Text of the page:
Somewhat ironically it was the development of the ‘Gibbet’ in Halifax, West Yorkshire during the 17th century, a unique for the time crude machine enabling quick decapitation which inspired infamous Guillotine during the bloody French Revolution. The gibbet in Halifax (a non-working replica was installed in the town’s Gibbet Street) beheaded petty criminals until the mid 17th Century, mainly for theft. Eventually reforms led to the ‘Judgment of Death Act in 1823’, allowing judges to commute the death penalty to a lesser punishment of incarceration or deportation.
The last executions in England by hanging took place in 1964, followed by total suspension of capital punishment for murder in 1965. At the time a gradual realisation that miscarriages of justice could result in innocent defendants being wrongly executed influenced the decision to abandon the practice for life-tariffs instead. But with the advent of DNA technology in the early 90’s and a belief that forensic evidence is today largely incontrovertible, the principle of execution as a fitting punishment for ‘evil’ and heinous acts of violence against citizens, is as passionately discussed today as it was in the 1980’s when the emotive subject was often touted as a voting winner for right wing politicians.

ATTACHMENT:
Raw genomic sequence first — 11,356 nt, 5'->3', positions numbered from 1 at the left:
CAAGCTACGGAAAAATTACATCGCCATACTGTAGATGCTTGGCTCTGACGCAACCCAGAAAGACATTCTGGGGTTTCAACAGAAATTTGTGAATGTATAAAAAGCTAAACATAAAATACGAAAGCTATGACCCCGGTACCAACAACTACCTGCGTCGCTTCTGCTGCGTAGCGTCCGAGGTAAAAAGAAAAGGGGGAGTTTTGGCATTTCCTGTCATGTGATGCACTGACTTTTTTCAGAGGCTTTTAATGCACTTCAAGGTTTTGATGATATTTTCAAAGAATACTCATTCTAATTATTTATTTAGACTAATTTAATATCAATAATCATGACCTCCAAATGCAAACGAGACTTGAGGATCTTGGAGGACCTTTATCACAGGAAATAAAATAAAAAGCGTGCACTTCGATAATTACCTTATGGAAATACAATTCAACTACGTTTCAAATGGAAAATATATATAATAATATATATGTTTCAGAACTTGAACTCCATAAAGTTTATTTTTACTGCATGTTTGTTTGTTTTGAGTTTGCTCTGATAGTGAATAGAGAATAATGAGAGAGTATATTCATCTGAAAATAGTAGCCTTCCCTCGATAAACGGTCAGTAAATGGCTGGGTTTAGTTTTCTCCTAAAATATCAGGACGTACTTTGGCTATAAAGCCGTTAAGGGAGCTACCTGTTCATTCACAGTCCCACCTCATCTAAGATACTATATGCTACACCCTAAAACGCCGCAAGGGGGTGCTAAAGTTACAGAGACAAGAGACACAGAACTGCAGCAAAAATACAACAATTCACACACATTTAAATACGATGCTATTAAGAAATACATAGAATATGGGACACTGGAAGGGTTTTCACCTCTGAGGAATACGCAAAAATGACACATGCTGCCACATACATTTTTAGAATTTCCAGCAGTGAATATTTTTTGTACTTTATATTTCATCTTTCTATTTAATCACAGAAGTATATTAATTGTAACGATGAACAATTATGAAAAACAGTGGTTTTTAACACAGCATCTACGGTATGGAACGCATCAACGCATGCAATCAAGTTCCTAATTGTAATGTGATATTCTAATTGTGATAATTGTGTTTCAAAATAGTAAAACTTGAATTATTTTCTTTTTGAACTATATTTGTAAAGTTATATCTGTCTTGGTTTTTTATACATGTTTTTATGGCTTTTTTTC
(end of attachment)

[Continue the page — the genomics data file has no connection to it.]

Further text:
Today capital punishment’s restoration in the UK is currently prohibited by the 13th Protocol to the European Convention on Human Rights, enshrined in law in 2004. Ideologically such a law can be revoked if the UK is no longer party to the Convention.